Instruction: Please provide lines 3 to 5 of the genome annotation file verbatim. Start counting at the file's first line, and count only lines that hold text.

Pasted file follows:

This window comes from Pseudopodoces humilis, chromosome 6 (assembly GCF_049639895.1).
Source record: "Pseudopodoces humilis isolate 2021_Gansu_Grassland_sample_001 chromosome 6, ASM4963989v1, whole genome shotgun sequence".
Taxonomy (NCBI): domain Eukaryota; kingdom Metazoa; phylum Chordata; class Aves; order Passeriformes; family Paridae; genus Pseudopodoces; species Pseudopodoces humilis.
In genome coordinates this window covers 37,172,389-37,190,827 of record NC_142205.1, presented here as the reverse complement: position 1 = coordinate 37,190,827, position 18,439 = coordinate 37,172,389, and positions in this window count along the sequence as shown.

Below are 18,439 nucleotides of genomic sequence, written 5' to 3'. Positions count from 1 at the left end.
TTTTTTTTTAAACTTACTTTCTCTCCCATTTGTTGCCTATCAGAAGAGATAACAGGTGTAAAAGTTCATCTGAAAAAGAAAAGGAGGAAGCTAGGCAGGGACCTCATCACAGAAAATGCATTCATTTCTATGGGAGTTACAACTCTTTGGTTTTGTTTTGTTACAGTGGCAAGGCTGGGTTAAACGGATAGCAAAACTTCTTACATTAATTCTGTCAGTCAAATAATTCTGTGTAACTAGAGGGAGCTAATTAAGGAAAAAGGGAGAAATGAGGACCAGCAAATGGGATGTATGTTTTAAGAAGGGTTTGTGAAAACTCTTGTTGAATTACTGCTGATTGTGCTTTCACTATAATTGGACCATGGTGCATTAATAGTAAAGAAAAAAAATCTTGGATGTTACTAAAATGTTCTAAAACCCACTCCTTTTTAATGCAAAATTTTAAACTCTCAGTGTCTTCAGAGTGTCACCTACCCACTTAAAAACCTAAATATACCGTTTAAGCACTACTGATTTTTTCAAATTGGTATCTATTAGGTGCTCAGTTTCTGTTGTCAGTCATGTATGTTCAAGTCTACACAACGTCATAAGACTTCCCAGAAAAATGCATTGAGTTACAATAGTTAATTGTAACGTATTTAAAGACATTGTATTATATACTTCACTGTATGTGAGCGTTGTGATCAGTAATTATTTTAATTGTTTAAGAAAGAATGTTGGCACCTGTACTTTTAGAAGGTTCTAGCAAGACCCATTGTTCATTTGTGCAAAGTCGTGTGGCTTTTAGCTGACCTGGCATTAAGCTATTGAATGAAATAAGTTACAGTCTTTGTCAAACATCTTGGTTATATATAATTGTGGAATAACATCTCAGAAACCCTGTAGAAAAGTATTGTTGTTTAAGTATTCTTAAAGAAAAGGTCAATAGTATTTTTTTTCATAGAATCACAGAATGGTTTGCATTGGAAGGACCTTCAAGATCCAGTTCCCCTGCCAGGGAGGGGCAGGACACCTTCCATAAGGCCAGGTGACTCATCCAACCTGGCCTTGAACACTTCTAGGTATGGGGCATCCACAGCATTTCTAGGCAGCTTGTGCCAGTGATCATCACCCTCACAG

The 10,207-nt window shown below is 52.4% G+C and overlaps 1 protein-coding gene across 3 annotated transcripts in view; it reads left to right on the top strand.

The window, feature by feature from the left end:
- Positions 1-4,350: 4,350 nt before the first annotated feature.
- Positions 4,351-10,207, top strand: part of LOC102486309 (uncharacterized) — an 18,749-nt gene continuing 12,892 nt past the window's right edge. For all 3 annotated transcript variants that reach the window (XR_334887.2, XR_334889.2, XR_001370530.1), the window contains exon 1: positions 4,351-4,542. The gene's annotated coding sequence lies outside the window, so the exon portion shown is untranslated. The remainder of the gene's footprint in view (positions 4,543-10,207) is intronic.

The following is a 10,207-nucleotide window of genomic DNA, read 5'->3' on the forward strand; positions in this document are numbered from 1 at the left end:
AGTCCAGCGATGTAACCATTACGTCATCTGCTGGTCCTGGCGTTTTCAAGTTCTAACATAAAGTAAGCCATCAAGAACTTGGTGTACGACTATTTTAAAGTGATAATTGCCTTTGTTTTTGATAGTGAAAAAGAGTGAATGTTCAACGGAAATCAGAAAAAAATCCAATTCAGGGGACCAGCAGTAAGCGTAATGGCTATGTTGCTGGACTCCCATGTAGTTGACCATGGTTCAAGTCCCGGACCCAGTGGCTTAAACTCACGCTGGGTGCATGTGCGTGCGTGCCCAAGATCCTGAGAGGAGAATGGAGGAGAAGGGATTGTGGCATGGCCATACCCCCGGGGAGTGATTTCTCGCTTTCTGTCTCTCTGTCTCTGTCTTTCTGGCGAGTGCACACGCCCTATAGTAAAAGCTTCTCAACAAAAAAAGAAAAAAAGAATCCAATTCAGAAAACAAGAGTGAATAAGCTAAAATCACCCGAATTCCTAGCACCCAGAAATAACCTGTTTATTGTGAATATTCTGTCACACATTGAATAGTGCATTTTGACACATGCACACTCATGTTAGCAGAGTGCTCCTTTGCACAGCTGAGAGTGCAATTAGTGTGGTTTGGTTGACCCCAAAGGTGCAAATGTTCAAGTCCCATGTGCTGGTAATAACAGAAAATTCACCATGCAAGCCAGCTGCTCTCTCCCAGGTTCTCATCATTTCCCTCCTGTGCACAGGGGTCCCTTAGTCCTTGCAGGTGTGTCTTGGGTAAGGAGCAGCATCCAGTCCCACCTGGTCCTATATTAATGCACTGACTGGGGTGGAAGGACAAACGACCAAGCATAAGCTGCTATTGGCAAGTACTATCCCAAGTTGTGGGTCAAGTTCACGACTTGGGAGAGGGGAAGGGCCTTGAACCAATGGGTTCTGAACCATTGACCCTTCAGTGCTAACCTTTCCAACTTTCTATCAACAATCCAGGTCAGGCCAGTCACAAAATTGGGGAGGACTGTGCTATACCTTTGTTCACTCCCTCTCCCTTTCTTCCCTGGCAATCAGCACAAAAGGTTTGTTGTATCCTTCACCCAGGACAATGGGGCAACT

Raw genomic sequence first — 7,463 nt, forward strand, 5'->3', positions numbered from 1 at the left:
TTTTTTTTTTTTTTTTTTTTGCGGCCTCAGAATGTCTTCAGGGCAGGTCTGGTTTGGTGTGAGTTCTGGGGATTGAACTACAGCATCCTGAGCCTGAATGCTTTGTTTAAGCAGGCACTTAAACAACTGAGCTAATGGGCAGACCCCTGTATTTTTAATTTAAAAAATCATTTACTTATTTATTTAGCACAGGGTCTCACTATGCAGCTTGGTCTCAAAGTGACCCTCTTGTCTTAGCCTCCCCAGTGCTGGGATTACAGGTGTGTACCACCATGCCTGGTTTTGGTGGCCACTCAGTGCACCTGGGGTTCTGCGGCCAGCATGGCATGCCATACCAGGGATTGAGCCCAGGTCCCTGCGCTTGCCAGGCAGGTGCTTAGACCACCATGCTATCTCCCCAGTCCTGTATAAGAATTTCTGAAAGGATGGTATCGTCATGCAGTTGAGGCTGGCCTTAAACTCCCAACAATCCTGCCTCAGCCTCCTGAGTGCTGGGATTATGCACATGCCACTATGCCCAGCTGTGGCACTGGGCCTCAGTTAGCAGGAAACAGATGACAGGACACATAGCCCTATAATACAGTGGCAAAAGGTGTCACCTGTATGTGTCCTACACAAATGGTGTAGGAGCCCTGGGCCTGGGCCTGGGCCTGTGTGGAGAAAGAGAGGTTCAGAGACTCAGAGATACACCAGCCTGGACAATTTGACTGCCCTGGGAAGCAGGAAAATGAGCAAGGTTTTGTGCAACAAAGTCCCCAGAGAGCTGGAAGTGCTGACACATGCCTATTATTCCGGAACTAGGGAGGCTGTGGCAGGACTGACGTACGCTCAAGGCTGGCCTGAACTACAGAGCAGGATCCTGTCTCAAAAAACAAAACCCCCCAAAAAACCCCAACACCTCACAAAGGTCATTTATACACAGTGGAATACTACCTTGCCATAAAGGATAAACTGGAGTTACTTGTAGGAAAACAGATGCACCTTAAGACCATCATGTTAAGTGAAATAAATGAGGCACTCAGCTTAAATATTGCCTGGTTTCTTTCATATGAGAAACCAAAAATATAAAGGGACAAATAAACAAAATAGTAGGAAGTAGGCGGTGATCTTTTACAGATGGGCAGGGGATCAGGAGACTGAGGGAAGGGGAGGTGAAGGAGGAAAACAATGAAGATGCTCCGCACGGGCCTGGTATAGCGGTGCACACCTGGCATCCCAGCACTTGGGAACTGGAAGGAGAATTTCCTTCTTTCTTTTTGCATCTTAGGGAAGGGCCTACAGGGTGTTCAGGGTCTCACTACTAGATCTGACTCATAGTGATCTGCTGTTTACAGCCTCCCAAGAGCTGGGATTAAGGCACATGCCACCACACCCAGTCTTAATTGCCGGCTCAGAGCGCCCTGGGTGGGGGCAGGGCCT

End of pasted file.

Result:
Taxonomy (NCBI): domain Eukaryota; kingdom Metazoa; phylum Chordata; class Aves; order Passeriformes; family Paridae; genus Pseudopodoces; species Pseudopodoces humilis.
In genome coordinates this window covers 37,172,389-37,190,827 of record NC_142205.1, presented here as the reverse complement: position 1 = coordinate 37,190,827, position 18,439 = coordinate 37,172,389, and positions in this window count along the sequence as shown.

Below are 18,439 nucleotides of genomic sequence, written 5' to 3'. Positions count from 1 at the left end.